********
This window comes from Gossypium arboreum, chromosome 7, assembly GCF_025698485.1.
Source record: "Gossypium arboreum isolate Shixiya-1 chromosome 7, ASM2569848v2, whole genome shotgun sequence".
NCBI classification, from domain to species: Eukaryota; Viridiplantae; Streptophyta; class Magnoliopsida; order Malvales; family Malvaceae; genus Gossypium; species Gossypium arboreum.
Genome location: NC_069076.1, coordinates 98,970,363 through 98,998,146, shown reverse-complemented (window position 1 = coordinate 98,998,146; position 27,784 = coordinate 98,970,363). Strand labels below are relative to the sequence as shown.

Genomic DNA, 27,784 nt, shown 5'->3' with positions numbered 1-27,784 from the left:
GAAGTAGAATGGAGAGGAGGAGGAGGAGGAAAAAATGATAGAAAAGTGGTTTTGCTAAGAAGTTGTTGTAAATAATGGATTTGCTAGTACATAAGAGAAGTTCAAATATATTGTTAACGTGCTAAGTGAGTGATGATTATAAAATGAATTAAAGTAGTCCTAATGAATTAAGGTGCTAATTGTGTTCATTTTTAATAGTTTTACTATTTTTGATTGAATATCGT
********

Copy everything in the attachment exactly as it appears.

This window comes from Gossypium arboreum, chromosome 7, assembly GCF_025698485.1.
Source record: "Gossypium arboreum isolate Shixiya-1 chromosome 7, ASM2569848v2, whole genome shotgun sequence".
NCBI classification, from domain to species: Eukaryota; Viridiplantae; Streptophyta; class Magnoliopsida; order Malvales; family Malvaceae; genus Gossypium; species Gossypium arboreum.
Genome location: NC_069076.1, coordinates 98,970,363 through 98,998,146, shown reverse-complemented (window position 1 = coordinate 98,998,146; position 27,784 = coordinate 98,970,363). Strand labels below are relative to the sequence as shown.

Genomic DNA, 27,784 nt, shown 5'->3' with positions numbered 1-27,784 from the left:
GAAGTAGAATGGAGAGGAGGAGGAGGAGGAAAAAATGATAGAAAAGTGGTTTTGCTAAGAAGTTGTTGTAAATAATGGATTTGCTAGTACATAAGAGAAGTTCAAATATATTGTTAACGTGCTAAGTGAGTGATGATTATAAAATGAATTAAAGTAGTCCTAATGAATTAAGGTGCTAATTGTGTTCATTTTTAATAGTTTTACTATTTTTGATTGAATATCGT